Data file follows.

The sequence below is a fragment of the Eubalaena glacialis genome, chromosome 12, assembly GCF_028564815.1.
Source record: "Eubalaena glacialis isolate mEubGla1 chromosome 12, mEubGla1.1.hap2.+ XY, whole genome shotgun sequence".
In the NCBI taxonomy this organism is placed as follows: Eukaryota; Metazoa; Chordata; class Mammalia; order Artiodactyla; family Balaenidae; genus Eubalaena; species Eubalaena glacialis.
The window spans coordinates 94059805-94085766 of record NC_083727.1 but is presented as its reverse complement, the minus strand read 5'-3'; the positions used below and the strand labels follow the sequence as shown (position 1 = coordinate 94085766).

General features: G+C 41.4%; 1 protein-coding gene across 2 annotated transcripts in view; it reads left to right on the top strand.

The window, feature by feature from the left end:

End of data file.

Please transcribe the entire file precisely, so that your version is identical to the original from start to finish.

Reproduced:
The sequence below is a fragment of the Eubalaena glacialis genome, chromosome 12, assembly GCF_028564815.1.
Source record: "Eubalaena glacialis isolate mEubGla1 chromosome 12, mEubGla1.1.hap2.+ XY, whole genome shotgun sequence".
In the NCBI taxonomy this organism is placed as follows: Eukaryota; Metazoa; Chordata; class Mammalia; order Artiodactyla; family Balaenidae; genus Eubalaena; species Eubalaena glacialis.
The window spans coordinates 94059805-94085766 of record NC_083727.1 but is presented as its reverse complement, the minus strand read 5'-3'; the positions used below and the strand labels follow the sequence as shown (position 1 = coordinate 94085766).

General features: G+C 41.4%; 1 protein-coding gene across 2 annotated transcripts in view; it reads left to right on the top strand.

The window, feature by feature from the left end: